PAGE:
CSB Chair Vanessa Sutherland announced her resignation today. She gave no reason.

Sutherland had more than two years left in her 5-year term.

Spending more time with her family? Forced to resign by an evil chemical industry cabal? A job offer that she couldn’t refuse?

Who knows? If you have any good gossip, you know where to find me.



8 thoughts on “CSB Chair Vanessa Sutherland Resigns”
  1. That’s a real shame, especially with the latest chemical catastrophe investigation just starting. Wonder if one is connected to the other? I thought highly of Vanessa while she was at the Pipeline office, and hoped she was bringing stability to the CSB at a time when Trump seeks to eliminate it.

  2. It’s both surprising and not surprising. Sutherland hates some of her fellow Board Members and several of the staff. Today another investigator resigned. Since January 1, 2018 the CSB has lost 5 investigators out of 18. When Sutherland started, the CSB had 19 investigators, and now we will be down to 13. She makes the prior Chair look like a diplomat when it come to staff turnover. Worse yet: The prior Chair hired more staff than the number who left. Sutherland has not hired a single investigator since she was appointed in August 2015.

    Sutherland is the classic political manager. She cares only about her image and reputation. She could care less about the staff, and even less about the mission. The CSB is in tatters, and Sutherland bears bears more than a little responsibility, although to be fair, two of her fellow Board Members have also helped destroy the agency. The only “winners” here are the chemical and oil industries, which have brought the CSB to heel.

    1. Sounds like sour grapes… My experience with Vanessa Sutherland has always been positive, one of great mutual respect. Vanessa brought civility, transparency, and most importantly integrity back to the CSB. An agency that was descending into the abyss was brought back into the light by Vanessa’s leadership. I don’t know much about your in house politics, but from the investigators to the board members, I have the greatest respect for them and your mission. But from the outside, it is believed she salvaged your agency’s reputation and quite possibly your agency itself.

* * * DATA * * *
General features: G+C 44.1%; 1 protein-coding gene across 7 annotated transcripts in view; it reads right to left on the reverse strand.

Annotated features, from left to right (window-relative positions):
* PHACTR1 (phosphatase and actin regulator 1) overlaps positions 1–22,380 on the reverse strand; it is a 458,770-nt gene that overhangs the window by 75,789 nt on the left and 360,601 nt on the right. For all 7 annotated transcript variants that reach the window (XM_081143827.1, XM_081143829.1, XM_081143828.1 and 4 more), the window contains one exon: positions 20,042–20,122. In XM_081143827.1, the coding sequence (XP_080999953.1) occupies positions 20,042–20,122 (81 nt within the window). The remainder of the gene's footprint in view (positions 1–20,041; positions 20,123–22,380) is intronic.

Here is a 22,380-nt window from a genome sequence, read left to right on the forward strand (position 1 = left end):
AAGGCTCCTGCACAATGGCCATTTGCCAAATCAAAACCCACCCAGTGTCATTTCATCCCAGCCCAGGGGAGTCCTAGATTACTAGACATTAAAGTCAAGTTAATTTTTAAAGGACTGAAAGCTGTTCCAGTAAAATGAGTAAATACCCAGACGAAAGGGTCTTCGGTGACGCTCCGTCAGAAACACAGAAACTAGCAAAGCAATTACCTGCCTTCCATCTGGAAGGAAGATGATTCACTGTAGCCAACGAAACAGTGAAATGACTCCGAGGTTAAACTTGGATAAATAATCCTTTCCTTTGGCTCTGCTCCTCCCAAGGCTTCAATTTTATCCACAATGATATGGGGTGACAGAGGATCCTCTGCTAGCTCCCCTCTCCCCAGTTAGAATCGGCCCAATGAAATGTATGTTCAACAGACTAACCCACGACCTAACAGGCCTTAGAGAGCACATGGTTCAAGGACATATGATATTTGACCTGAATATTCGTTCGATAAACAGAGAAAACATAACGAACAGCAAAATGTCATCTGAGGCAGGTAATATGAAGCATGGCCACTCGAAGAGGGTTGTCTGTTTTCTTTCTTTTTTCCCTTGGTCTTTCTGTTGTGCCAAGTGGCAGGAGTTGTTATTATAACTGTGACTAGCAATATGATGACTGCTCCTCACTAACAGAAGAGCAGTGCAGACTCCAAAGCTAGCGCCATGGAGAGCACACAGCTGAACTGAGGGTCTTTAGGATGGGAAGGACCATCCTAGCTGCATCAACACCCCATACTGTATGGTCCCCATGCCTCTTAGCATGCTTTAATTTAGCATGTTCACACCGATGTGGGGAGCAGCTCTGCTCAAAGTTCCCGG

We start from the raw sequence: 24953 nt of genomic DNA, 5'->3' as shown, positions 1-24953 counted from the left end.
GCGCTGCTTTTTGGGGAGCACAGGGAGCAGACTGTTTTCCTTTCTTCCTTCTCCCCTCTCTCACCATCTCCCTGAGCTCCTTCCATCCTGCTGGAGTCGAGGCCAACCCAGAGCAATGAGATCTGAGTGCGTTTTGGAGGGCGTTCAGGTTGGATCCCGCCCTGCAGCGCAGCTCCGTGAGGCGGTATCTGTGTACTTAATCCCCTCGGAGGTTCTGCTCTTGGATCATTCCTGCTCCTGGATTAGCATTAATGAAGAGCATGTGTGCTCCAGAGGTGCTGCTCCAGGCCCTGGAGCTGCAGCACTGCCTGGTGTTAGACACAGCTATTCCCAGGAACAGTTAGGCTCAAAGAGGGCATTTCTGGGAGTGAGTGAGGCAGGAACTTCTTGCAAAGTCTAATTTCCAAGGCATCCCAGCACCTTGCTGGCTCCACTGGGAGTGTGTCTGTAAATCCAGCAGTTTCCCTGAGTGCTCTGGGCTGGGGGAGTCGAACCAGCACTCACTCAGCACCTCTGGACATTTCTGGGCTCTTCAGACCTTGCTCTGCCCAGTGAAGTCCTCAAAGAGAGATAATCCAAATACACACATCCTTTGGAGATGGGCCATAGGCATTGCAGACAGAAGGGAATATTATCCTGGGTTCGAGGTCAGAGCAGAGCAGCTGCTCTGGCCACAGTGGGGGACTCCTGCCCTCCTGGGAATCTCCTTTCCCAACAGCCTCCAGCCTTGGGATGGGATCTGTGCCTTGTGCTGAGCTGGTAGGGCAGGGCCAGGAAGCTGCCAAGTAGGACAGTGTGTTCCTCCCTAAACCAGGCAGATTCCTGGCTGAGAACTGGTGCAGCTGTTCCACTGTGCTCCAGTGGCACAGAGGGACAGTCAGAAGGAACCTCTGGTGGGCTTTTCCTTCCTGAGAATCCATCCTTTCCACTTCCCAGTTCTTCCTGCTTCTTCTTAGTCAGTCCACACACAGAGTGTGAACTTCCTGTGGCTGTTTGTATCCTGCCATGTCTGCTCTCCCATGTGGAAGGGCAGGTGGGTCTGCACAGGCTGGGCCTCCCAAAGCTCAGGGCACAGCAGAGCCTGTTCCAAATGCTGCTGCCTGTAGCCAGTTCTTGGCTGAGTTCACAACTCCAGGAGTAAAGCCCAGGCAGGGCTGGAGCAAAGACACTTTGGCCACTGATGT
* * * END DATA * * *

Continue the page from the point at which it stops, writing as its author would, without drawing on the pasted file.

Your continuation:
3. PHMSA was bolstered by stakeholders like you Adele.
    Someone was thoughtful enough to send the blog link to me. If anyone wants to use the limited hours we are granted each day for more than petty or good gossip, in a world where civility has clearly died, feel free to just ask me directly. I’m quite available and visible. It will certainly be more satisfying to your curiosity than substituting the musings of those who never contact me.

    1. Touché. You’re right Vanessa, and I apologize for my poor choice of words. “Information” would have been a much better choice than “gossip.” But the world would like to know more about your decision. These are crazy times with people in high levels of government doing crazy things, so there’s a natural curiosity (and some suspicion) when people resign abruptly.
      In any case, it’s been a pleasure working with you while I was at OSHA and after and I wish you the best in your future endeavors.

  4. I’ll bite.

    Chairperson Sutherland,

    1. Why are you resigning?

    2. How are you okay with the CSB’s misleading presentation of its recommendation statistics? It is deceptive to highlight number of recommendations open vs. number of recommendations closed, as the huge chart on CSB’s “recommendations” webpage does. (Why? Because it says nothing. One possible “closed” disposition is “Closed – Unacceptable Action/No Response Received.”)

    3. Do you agree with the following statement? –> CSB outsources the majority of many of its investigations to outside contractors.

    4. Do you agree with the following statement? –> Many of CSB’s largest dollar value contracts have been awarded without fair competition.